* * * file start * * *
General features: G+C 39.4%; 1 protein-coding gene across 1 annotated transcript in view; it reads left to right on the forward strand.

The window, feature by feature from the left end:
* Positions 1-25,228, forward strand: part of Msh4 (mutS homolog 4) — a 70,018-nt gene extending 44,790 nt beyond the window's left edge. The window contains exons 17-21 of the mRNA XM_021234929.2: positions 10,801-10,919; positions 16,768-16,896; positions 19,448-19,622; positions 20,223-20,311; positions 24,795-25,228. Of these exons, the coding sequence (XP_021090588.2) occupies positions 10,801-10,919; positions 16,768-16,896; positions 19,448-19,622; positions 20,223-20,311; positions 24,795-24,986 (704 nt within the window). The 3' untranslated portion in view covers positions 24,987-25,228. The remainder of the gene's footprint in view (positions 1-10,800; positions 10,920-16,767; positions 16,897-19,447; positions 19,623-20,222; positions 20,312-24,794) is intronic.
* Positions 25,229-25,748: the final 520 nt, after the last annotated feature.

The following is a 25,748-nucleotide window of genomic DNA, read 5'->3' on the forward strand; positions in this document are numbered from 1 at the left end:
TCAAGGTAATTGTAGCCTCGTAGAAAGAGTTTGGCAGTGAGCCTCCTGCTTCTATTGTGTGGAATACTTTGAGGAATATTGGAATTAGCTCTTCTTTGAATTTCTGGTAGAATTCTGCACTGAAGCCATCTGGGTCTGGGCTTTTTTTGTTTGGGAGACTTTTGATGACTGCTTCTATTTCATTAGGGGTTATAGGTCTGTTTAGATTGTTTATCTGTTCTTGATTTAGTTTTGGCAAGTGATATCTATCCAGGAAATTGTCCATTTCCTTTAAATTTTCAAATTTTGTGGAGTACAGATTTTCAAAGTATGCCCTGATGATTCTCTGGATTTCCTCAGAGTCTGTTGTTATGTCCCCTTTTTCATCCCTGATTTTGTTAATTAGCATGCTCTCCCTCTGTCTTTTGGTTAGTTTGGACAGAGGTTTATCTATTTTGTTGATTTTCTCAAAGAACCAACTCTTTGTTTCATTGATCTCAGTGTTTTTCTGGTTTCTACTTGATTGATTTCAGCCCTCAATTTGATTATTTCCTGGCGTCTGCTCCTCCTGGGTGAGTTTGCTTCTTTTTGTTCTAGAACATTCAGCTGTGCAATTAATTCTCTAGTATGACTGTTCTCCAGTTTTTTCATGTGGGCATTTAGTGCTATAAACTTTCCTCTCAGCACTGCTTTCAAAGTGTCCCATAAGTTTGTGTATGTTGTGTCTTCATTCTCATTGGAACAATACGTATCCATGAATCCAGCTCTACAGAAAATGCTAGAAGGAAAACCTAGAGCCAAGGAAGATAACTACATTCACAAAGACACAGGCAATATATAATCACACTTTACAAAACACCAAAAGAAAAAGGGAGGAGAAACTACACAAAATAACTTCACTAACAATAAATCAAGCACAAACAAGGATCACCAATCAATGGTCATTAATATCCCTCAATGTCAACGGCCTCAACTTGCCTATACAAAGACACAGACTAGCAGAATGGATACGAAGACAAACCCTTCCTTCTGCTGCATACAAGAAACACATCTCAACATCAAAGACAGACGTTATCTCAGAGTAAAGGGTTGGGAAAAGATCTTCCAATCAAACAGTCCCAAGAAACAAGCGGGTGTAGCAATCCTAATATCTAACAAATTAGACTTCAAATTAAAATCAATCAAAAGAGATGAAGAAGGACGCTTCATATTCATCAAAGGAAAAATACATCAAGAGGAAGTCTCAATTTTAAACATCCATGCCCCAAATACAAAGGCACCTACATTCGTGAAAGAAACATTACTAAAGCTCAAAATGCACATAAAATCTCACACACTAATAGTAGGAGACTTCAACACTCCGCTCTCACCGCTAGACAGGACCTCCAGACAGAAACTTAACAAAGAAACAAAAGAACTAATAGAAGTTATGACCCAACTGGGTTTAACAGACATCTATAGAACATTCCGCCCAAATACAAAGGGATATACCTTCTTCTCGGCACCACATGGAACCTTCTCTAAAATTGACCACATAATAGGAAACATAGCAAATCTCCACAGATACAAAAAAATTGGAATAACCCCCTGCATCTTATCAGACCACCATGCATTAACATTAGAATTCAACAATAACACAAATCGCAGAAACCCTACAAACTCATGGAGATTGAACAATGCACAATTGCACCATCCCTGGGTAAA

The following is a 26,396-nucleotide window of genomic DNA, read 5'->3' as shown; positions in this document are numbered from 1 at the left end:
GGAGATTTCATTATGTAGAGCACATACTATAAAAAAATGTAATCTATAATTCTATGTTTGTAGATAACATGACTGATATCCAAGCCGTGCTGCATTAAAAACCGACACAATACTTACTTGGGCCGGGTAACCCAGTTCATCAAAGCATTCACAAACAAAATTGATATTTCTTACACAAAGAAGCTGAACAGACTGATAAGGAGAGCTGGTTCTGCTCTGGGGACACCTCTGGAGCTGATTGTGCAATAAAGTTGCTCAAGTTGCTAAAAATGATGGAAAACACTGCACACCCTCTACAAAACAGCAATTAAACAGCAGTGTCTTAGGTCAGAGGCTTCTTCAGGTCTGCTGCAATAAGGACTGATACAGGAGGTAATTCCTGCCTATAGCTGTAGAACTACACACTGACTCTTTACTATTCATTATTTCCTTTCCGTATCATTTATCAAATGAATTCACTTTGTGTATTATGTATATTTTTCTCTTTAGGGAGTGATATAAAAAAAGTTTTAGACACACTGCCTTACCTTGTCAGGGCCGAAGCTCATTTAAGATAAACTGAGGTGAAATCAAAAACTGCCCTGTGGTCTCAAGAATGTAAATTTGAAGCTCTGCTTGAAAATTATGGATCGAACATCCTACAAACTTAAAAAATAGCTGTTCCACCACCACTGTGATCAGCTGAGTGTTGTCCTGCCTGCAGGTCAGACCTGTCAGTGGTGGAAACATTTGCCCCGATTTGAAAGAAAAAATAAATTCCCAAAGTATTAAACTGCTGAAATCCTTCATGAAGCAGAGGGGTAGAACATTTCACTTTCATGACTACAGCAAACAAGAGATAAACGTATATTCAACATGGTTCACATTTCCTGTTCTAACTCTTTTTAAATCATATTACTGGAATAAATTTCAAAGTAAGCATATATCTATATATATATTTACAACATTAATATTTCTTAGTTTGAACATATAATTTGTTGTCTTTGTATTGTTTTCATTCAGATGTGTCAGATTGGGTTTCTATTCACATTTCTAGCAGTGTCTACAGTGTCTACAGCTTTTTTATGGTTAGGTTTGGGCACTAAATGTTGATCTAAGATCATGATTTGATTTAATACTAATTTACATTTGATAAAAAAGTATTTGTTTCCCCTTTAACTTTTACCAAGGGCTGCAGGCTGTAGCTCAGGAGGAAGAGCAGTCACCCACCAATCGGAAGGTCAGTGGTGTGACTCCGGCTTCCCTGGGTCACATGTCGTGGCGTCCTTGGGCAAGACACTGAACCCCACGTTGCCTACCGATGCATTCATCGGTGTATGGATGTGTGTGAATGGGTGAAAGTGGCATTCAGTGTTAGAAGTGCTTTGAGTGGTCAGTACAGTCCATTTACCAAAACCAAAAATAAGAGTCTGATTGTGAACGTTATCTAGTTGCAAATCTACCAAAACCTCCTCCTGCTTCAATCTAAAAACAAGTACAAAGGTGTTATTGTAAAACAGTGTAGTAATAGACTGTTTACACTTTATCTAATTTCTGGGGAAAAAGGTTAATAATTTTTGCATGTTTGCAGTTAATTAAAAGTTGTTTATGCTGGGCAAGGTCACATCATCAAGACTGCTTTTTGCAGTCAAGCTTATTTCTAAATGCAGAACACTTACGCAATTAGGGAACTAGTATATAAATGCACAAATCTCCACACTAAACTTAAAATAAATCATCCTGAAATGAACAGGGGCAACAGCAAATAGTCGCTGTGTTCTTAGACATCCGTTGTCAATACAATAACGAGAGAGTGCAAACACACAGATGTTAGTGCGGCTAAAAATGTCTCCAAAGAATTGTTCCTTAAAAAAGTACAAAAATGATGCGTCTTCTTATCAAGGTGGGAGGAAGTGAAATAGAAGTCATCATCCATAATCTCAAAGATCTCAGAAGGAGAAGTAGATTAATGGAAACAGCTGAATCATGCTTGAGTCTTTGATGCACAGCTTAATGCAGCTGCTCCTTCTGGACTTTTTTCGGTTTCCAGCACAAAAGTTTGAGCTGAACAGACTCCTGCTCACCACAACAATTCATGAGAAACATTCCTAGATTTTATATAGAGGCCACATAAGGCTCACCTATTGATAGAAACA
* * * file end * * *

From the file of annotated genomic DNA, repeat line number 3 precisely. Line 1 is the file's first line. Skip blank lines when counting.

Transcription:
* Positions 1-25,228, forward strand: part of Msh4 (mutS homolog 4) — a 70,018-nt gene extending 44,790 nt beyond the window's left edge. The window contains exons 17-21 of the mRNA XM_021234929.2: positions 10,801-10,919; positions 16,768-16,896; positions 19,448-19,622; positions 20,223-20,311; positions 24,795-25,228. Of these exons, the coding sequence (XP_021090588.2) occupies positions 10,801-10,919; positions 16,768-16,896; positions 19,448-19,622; positions 20,223-20,311; positions 24,795-24,986 (704 nt within the window). The 3' untranslated portion in view covers positions 24,987-25,228. The remainder of the gene's footprint in view (positions 1-10,800; positions 10,920-16,767; positions 16,897-19,447; positions 19,623-20,222; positions 20,312-24,794) is intronic.